St Vitus’ School for the Academically-Gifted Girl.
Martinmas Term Report
Juniper’s art project was imaginative and evidenced a global awareness of current textile instillation work. Perhaps she should be aware that yarn bombing/ graffiti knitting is still considered a criminal offence and can invite prosecution. Covering the local gold Olympian commemorative post box with a crotcheted balaclava incorporating the slogan Go! Pussy Riot! did not bring glory to the school, unfortunately. Perhaps public art is not the forum for her underage protest. Her domestic, interior piece Deadly Knitshade was worthy of an A*, but I fear that she may have plagiarised the title.
The Dean and Chapter would be grateful if she removed the string of knitted women bishops from the cathedral railings. Point taken.
Drusilla Fotheringay-Syylk MA, M.Phil
Tiger-Lily Brewer-Mead Dec 2012
Tiger’s multi-screenprints of Pooh-Bah the pug with thermal imaging format made for a really hot art project this half-term and owed much to her visit to the Warhol exhibition. The suspended Agnes C poo-bags around the frame reminded us of the importance of the anti-toxocariasis campaign and issues related to wealth and waste. I was grateful that the aforementioned receptacles were empty, from a Health and Safety perspective, so full marks for awareness of these matters. Her justification of the potential medium was well-grounded in the traditions of Gilbert & George and Chris Ofili. If she were to dabble in the elephantine variety, she would need to consider much larger containers and antiseptic handwash.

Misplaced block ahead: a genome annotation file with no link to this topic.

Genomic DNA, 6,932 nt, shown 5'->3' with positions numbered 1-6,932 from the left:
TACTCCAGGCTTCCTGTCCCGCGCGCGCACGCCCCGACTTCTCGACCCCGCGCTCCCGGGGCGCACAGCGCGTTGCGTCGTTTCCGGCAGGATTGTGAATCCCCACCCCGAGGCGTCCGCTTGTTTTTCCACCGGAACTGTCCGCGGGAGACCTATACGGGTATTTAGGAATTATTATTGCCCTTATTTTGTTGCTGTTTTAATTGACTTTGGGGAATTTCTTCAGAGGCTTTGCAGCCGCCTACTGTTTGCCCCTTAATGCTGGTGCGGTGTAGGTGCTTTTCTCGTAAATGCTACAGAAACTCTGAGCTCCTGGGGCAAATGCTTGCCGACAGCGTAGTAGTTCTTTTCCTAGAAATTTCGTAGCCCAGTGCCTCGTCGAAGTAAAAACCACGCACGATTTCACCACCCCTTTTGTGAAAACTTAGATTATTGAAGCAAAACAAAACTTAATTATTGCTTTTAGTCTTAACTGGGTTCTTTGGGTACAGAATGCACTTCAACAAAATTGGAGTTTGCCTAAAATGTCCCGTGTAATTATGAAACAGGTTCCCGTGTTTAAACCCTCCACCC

This was an improvement on her unmade bed installation from last half term, which we considered rather derivative, and grammatically unsound, given that the title Everyone I have ever had a Sleepover With ended in a preposition and that is something up with which we do not put.
Scheherezade Percival Martinmas term 2012
Sherry’s narratives show urgency and her use of the cliff-hanger device makes each story seem of vital importance, creating suspense and keen anticipation in her reader. Her moral fable: Nemesis House, about a couple who lust after a bigger and better home, only to be gazumped in a very public and humiliating way, could be seen to be a tale for our times. Other vignettes with an ethical point included Role Reversal, the sad account of a man whose wife never cooked and who failed to be on the short list in a cookery competition. Less successful was the rather didactic portrayal of the ageing masseuse who failed to attract a television cameraman. It seemed a trifle far-fetched and somewhat untrue to life. If Sherry is prepared to murder her darlings, so to speak, and to write what she knows, from her own experience, then we will perhaps have a future Man Booker winner to add to our alumnae.